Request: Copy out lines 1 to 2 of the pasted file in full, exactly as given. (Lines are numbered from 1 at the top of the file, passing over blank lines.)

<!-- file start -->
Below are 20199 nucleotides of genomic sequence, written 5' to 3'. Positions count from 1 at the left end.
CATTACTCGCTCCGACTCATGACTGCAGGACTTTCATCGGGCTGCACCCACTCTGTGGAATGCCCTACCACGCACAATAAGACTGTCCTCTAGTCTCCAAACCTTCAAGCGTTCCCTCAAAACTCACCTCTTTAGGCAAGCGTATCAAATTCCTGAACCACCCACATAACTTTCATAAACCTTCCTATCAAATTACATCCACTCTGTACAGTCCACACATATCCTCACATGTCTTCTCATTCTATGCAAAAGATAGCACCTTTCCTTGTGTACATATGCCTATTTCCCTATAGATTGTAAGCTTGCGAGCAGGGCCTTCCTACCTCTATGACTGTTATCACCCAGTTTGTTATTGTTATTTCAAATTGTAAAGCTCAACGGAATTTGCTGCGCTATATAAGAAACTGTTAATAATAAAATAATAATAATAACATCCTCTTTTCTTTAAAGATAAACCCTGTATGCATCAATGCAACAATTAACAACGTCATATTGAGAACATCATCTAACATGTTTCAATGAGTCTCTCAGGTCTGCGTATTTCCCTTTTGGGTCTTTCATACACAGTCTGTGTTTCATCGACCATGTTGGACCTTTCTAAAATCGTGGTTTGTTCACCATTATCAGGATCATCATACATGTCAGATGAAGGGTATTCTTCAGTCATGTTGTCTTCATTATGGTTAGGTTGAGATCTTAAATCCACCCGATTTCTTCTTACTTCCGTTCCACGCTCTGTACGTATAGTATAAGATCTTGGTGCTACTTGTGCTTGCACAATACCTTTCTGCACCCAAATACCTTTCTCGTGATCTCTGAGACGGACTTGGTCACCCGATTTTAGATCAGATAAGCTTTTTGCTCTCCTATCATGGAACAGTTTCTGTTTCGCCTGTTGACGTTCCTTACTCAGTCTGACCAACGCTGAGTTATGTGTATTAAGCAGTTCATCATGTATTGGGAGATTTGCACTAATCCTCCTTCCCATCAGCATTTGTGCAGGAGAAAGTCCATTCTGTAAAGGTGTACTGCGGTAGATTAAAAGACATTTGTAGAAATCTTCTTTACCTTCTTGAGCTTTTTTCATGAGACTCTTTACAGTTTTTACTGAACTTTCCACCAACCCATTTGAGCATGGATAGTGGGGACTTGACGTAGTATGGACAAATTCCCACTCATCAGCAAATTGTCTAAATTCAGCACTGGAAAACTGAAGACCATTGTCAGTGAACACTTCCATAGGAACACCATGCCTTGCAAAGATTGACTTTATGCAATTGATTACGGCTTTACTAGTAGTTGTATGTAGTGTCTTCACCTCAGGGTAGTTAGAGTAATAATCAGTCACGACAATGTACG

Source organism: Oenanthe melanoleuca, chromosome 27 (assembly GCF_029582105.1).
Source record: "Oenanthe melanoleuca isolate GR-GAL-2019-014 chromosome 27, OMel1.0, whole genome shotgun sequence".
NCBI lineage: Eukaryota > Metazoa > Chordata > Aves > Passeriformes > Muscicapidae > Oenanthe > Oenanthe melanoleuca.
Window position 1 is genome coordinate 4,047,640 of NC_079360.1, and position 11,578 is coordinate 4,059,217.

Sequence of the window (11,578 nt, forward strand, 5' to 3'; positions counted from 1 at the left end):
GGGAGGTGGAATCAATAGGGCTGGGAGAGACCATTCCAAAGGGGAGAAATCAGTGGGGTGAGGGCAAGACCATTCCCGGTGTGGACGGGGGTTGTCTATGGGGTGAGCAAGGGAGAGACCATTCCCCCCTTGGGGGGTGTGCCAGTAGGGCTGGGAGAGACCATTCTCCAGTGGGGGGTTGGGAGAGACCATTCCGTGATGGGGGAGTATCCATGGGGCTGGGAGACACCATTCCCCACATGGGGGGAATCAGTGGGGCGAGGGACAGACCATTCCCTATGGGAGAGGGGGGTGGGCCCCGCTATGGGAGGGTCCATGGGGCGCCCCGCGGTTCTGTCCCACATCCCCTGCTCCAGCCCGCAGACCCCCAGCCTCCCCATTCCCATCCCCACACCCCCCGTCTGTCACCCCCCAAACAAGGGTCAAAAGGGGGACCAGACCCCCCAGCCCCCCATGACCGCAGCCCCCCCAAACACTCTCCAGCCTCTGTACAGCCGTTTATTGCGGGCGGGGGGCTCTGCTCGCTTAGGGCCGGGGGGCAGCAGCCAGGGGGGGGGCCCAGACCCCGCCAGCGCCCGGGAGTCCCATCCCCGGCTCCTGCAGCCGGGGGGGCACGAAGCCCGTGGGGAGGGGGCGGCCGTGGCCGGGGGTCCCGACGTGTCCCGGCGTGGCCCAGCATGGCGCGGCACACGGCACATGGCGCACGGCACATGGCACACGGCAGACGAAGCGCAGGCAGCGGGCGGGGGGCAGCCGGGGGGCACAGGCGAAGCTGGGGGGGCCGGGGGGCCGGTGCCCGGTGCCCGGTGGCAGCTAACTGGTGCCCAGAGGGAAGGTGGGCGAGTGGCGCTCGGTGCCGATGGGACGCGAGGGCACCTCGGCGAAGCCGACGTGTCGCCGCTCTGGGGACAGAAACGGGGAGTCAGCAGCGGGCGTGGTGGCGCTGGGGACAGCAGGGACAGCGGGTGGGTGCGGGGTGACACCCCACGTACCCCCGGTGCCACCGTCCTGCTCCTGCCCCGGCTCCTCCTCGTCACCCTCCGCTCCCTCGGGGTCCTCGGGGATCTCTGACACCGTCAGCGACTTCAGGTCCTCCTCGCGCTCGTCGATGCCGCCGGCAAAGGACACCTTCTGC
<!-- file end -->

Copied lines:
Below are 20199 nucleotides of genomic sequence, written 5' to 3'. Positions count from 1 at the left end.
CATTACTCGCTCCGACTCATGACTGCAGGACTTTCATCGGGCTGCACCCACTCTGTGGAATGCCCTACCACGCACAATAAGACTGTCCTCTAGTCTCCAAACCTTCAAGCGTTCCCTCAAAACTCACCTCTTTAGGCAAGCGTATCAAATTCCTGAACCACCCACATAACTTTCATAAACCTTCCTATCAAATTACATCCACTCTGTACAGTCCACACATATCCTCACATGTCTTCTCATTCTATGCAAAAGATAGCACCTTTCCTTGTGTACATATGCCTATTTCCCTATAGATTGTAAGCTTGCGAGCAGGGCCTTCCTACCTCTATGACTGTTATCACCCAGTTTGTTATTGTTATTTCAAATTGTAAAGCTCAACGGAATTTGCTGCGCTATATAAGAAACTGTTAATAATAAAATAATAATAATAACATCCTCTTTTCTTTAAAGATAAACCCTGTATGCATCAATGCAACAATTAACAACGTCATATTGAGAACATCATCTAACATGTTTCAATGAGTCTCTCAGGTCTGCGTATTTCCCTTTTGGGTCTTTCATACACAGTCTGTGTTTCATCGACCATGTTGGACCTTTCTAAAATCGTGGTTTGTTCACCATTATCAGGATCATCATACATGTCAGATGAAGGGTATTCTTCAGTCATGTTGTCTTCATTATGGTTAGGTTGAGATCTTAAATCCACCCGATTTCTTCTTACTTCCGTTCCACGCTCTGTACGTATAGTATAAGATCTTGGTGCTACTTGTGCTTGCACAATACCTTTCTGCACCCAAATACCTTTCTCGTGATCTCTGAGACGGACTTGGTCACCCGATTTTAGATCAGATAAGCTTTTTGCTCTCCTATCATGGAACAGTTTCTGTTTCGCCTGTTGACGTTCCTTACTCAGTCTGACCAACGCTGAGTTATGTGTATTAAGCAGTTCATCATGTATTGGGAGATTTGCACTAATCCTCCTTCCCATCAGCATTTGTGCAGGAGAAAGTCCATTCTGTAAAGGTGTACTGCGGTAGATTAAAAGACATTTGTAGAAATCTTCTTTACCTTCTTGAGCTTTTTTCATGAGACTCTTTACAGTTTTTACTGAACTTTCCACCAACCCATTTGAGCATGGATAGTGGGGACTTGACGTAGTATGGACAAATTCCCACTCATCAGCAAATTGTCTAAATTCAGCACTGGAAAACTGAAGACCATTGTCAGTGAACACTTCCATAGGAACACCATGCCTTGCAAAGATTGACTTTATGCAATTGATTACGGCTTTACTAGTAGTTGTATGTAGTGTCTTCACCTCAGGGTAGTTAGAGTAATAATCAGTCACGACAATGTACG